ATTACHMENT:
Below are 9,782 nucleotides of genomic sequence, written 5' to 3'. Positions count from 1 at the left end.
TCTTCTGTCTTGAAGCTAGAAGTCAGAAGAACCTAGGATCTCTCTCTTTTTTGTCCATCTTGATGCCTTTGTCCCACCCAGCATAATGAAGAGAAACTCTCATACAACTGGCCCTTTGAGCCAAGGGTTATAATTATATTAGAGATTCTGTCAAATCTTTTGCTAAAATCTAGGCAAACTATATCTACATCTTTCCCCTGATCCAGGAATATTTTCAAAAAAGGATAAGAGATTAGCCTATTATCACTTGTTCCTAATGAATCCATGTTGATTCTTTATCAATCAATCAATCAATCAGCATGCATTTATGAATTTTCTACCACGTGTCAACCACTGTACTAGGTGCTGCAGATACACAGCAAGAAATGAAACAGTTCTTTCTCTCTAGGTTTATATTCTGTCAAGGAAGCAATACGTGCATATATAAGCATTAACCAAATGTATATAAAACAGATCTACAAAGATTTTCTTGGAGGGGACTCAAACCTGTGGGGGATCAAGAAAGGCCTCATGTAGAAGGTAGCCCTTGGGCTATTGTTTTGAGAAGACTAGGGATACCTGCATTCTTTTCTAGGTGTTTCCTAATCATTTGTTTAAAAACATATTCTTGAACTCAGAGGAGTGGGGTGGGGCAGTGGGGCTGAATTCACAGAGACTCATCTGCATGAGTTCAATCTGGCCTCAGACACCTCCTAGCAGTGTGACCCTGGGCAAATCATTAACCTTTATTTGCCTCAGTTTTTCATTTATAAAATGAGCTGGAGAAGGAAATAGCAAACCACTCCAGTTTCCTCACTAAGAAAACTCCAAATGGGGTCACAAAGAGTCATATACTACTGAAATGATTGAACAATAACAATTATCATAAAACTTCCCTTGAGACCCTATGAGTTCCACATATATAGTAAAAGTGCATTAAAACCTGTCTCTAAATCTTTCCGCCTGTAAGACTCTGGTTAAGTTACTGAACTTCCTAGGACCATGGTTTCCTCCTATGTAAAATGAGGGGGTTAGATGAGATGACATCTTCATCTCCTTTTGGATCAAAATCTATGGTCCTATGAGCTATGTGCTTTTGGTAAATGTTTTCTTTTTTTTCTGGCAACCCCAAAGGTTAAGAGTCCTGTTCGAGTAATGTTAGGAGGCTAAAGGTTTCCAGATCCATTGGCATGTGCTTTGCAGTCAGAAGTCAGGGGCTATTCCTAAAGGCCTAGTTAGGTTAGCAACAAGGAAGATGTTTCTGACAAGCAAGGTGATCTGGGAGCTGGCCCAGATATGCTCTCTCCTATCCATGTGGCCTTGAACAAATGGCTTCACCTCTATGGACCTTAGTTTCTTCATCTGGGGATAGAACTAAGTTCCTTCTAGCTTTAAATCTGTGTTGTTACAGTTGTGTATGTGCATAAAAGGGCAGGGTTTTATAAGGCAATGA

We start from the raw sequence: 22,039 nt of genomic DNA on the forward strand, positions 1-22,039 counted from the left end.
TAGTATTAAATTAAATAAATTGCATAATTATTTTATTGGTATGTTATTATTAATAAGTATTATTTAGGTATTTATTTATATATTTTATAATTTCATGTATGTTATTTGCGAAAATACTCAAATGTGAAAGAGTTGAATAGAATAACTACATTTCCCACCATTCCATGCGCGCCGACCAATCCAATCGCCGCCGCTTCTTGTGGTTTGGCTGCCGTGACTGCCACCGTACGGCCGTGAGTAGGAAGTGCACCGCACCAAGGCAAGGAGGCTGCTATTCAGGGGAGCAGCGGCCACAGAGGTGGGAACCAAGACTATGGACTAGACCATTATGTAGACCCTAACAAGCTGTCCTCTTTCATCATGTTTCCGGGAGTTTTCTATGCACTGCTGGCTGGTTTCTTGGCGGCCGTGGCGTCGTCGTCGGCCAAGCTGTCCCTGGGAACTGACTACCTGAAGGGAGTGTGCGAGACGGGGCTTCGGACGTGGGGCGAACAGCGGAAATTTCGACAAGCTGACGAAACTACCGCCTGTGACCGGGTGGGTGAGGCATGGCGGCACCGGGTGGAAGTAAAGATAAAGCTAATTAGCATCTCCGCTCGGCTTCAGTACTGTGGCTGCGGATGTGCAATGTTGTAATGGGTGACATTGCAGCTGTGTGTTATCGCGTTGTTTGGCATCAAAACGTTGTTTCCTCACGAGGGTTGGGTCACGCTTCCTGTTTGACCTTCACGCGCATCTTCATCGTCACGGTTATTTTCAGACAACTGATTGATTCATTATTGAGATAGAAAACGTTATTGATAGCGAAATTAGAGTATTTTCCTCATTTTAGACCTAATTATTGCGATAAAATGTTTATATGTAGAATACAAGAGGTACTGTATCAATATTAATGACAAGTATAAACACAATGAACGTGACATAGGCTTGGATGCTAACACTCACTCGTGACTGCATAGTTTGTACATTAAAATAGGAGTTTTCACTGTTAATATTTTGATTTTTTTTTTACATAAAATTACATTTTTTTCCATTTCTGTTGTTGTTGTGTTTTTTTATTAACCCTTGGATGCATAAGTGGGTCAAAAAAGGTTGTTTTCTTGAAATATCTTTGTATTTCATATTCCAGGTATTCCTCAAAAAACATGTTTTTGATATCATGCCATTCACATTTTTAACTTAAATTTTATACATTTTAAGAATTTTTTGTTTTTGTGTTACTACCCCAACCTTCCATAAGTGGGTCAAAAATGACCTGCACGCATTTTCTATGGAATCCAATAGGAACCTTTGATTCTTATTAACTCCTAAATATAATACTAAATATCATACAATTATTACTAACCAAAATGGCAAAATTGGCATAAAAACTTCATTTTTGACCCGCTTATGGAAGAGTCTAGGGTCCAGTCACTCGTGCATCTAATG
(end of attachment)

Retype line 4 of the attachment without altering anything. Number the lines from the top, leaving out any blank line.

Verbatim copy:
TAGTATTAAATTAAATAAATTGCATAATTATTTTATTGGTATGTTATTATTAATAAGTATTATTTAGGTATTTATTTATATATTTTATAATTTCATGTATGTTATTTGCGAAAATACTCAAATGTGAAAGAGTTGAATAGAATAACTACATTTCCCACCATTCCATGCGCGCCGACCAATCCAATCGCCGCCGCTTCTTGTGGTTTGGCTGCCGTGACTGCCACCGTACGGCCGTGAGTAGGAAGTGCACCGCACCAAGGCAAGGAGGCTGCTATTCAGGGGAGCAGCGGCCACAGAGGTGGGAACCAAGACTATGGACTAGACCATTATGTAGACCCTAACAAGCTGTCCTCTTTCATCATGTTTCCGGGAGTTTTCTATGCACTGCTGGCTGGTTTCTTGGCGGCCGTGGCGTCGTCGTCGGCCAAGCTGTCCCTGGGAACTGACTACCTGAAGGGAGTGTGCGAGACGGGGCTTCGGACGTGGGGCGAACAGCGGAAATTTCGACAAGCTGACGAAACTACCGCCTGTGACCGGGTGGGTGAGGCATGGCGGCACCGGGTGGAAGTAAAGATAAAGCTAATTAGCATCTCCGCTCGGCTTCAGTACTGTGGCTGCGGATGTGCAATGTTGTAATGGGTGACATTGCAGCTGTGTGTTATCGCGTTGTTTGGCATCAAAACGTTGTTTCCTCACGAGGGTTGGGTCACGCTTCCTGTTTGACCTTCACGCGCATCTTCATCGTCACGGTTATTTTCAGACAACTGATTGATTCATTATTGAGATAGAAAACGTTATTGATAGCGAAATTAGAGTATTTTCCTCATTTTAGACCTAATTATTGCGATAAAATGTTTATATGTAGAATACAAGAGGTACTGTATCAATATTAATGACAAGTATAAACACAATGAACGTGACATAGGCTTGGATGCTAACACTCACTCGTGACTGCATAGTTTGTACATTAAAATAGGAGTTTTCACTGTTAATATTTTGATTTTTTTTTTACATAAAATTACATTTTTTTCCATTTCTGTTGTTGTTGTGTTTTTTTATTAACCCTTGGATGCATAAGTGGGTCAAAAAAGGTTGTTTTCTTGAAATATCTTTGTATTTCATATTCCAGGTATTCCTCAAAAAACATGTTTTTGATATCATGCCATTCACATTTTTAACTTAAATTTTATACATTTTAAGAATTTTTTGTTTTTGTGTTACTACCCCAACCTTCCATAAGTGGGTCAAAAATGACCTGCACGCATTTTCTATGGAATCCAATAGGAACCTTTGATTCTTATTAACTCCTAAATATAATACTAAATATCATACAATTATTACTAACCAAAATGGCAAAATTGGCATAAAAACTTCATTTTTGACCCGCTTATGGAAGAGTCTAGGGTCCAGTCACTCGTGCATCTAATG